You might have seen the memes that point out 2022 is pronounced the same way as “2020, too.” It’s...
How to Stay Proficient in an Ever-Changing World
The importance of proficiency as a key character trait for life science go-to consultants can’t be overstated. While soft skills are critical for true success, clients reach out to project managers and life science consultants with challenges that also require a broad set of hard skills to solve. So, with new tools, techniques, technologies, and skills, how can consultants ensure they stay proficient as the industry evolves and the landscape changes?
When we were kids, most of us had a sense of curiosity about the world — wanting to know why the sky is blue, or how elevators work. As we grow older, the world loses some of its mystery, and it’s possible to get through the day without wondering about anything around us. With that, I would challenge you to find any subject matter expert who is not still asking questions and wanting to uncover more information. And don’t underestimate the importance of curiosity for “unrelated” topics! Some of the biggest innovations have been the result of cross-subject collaborations. In fact, we wouldn’t have the petri dish as we know it today without Fanny Hesse, the American-born wife of a junior researcher in the same lab as Petri, who suggested that they try agar as a growth medium, having learned from her grandmother to use agar to make jellies that don’t melt in the summer heat.
Lean on Industry Groups
It can be near impossible to stay up to date with every tool, technique, and technology that comes along by yourself. This is where industry groups like ISPE, PDA, BioComm, etc., can provide unique value. These organizations are built around the sole purpose of connecting people with knowledge and driving improvements to the industry as a whole. Joining one of these organizations can allow you to tap into a wealth of information as well as an entire network of experts — meaning you can hear about the latest innovations and how they are helping (or frustrating) companies.
There is an approach used in surgical training: “see one, do one, teach one.” The idea is that the best way to learn is to observe a new skill, perform the new skill, and then teach the new skill. We are all probably used to the “see one, do one” piece of this, but don’t usually take time to teach, which is a huge missed opportunity. Having to teach someone is one of the most effective ways to build proficiency, because you’re compelled to think critically about the topic and think about how best to summarize the fundamental concepts. Studies have shown that people who spend time teaching (or even preparing to teach) show increased understanding and knowledge retention. (And a great side effect is that you’re helping others learn!)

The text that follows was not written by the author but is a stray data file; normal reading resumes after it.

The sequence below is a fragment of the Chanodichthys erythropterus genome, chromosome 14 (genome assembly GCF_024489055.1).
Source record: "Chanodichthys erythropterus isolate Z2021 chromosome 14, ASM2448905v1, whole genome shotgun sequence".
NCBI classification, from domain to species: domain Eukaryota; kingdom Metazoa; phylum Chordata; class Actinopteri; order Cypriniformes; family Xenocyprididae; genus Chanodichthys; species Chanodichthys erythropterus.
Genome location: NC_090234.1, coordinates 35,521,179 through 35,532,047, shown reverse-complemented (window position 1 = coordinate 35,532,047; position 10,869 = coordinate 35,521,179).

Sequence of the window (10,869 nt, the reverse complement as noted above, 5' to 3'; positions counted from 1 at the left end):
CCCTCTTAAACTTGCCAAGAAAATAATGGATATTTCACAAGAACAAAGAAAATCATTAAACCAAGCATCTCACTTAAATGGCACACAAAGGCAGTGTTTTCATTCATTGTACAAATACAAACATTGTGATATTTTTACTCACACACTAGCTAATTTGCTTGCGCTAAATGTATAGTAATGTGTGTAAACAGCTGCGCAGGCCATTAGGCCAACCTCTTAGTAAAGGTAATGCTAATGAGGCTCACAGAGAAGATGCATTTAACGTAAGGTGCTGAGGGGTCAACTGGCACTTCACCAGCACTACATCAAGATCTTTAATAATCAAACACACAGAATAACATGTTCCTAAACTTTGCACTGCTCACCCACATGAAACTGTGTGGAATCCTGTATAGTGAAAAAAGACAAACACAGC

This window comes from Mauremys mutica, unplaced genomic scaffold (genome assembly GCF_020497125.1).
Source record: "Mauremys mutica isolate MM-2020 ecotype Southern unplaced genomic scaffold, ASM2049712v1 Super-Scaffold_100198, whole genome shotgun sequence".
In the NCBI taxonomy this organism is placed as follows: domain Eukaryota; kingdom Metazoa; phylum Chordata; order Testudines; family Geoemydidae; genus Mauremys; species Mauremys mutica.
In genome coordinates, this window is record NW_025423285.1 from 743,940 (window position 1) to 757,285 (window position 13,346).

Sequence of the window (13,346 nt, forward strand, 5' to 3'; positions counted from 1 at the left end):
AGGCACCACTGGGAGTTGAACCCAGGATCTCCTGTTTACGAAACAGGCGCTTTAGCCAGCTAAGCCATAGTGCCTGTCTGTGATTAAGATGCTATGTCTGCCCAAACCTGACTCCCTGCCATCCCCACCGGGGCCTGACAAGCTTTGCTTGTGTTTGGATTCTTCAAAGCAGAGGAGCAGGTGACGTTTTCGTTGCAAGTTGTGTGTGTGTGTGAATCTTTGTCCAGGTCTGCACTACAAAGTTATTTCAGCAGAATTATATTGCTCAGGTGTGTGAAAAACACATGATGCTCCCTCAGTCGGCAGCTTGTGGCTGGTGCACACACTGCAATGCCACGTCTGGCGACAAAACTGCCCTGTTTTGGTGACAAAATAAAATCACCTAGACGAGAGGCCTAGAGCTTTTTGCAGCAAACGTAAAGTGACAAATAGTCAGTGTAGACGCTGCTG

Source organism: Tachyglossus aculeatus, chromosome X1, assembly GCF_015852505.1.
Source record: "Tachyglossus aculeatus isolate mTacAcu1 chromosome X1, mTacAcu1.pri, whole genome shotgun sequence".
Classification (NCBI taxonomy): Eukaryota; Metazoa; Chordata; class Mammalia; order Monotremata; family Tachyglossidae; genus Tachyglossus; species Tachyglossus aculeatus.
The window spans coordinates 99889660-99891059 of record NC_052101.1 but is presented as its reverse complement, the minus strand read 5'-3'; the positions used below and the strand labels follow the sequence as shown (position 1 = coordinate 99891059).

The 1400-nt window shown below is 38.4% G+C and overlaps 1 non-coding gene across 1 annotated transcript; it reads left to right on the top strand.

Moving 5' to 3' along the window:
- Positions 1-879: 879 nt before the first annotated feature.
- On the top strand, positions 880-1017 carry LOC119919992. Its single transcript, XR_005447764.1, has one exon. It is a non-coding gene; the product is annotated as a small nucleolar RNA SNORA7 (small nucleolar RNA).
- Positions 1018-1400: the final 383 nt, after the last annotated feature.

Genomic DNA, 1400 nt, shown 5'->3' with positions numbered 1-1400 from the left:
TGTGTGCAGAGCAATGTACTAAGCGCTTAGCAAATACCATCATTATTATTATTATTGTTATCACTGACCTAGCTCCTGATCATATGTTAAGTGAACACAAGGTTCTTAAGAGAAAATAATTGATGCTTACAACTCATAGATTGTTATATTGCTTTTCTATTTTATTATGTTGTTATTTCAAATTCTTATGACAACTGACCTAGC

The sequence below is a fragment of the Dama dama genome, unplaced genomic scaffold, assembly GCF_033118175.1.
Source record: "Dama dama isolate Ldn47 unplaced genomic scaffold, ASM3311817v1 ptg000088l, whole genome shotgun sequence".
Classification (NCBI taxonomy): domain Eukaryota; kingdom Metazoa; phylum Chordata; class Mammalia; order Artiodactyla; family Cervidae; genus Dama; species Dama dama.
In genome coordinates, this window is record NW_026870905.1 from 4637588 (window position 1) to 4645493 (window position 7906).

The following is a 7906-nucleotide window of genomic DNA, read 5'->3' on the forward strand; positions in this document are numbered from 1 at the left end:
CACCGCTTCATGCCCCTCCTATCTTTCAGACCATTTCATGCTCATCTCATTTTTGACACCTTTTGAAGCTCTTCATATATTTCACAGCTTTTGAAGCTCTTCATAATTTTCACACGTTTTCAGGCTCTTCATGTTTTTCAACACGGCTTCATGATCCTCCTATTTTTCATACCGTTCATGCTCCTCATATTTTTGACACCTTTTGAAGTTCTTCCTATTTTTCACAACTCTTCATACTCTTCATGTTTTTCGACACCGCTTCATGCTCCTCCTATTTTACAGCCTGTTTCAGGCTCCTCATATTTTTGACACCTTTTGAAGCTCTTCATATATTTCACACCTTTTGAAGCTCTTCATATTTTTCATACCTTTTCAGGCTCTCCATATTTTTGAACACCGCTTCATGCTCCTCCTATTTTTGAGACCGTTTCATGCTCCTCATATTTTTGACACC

Never Stop Learning
If I could pick one quote to sum up the entire premise of this post, it’s this: “If you’re the smartest person in the room, you’re in the wrong room.” Being the smartest in the room can feel good, but it’s when we’re out of our comfort zones that we learn the most. You have to be able to admit to yourself over and over again that you don’t know everything — and to allow others to help fill in the gaps. Being intentional about searching for opportunities to interact with people who have different skill sets, areas of expertise, and perspectives can help you to build your own expertise and broaden your skills.
It takes active effort to make sure you remain proficient, but this attention will pay off immensely as a life science consultant. You’ll be able to call upon and synthesize different knowledge and tools to think critically about an issue, effectively problem solve, and seamlessly implement solutions for clients.
So what will you do to build your proficiency today? Tell us about it in the comments below. Contact our team today to learn more about Enterey’s approach to life science management solutions. Experience for yourself the difference our go-to life science consultants and project managers can make.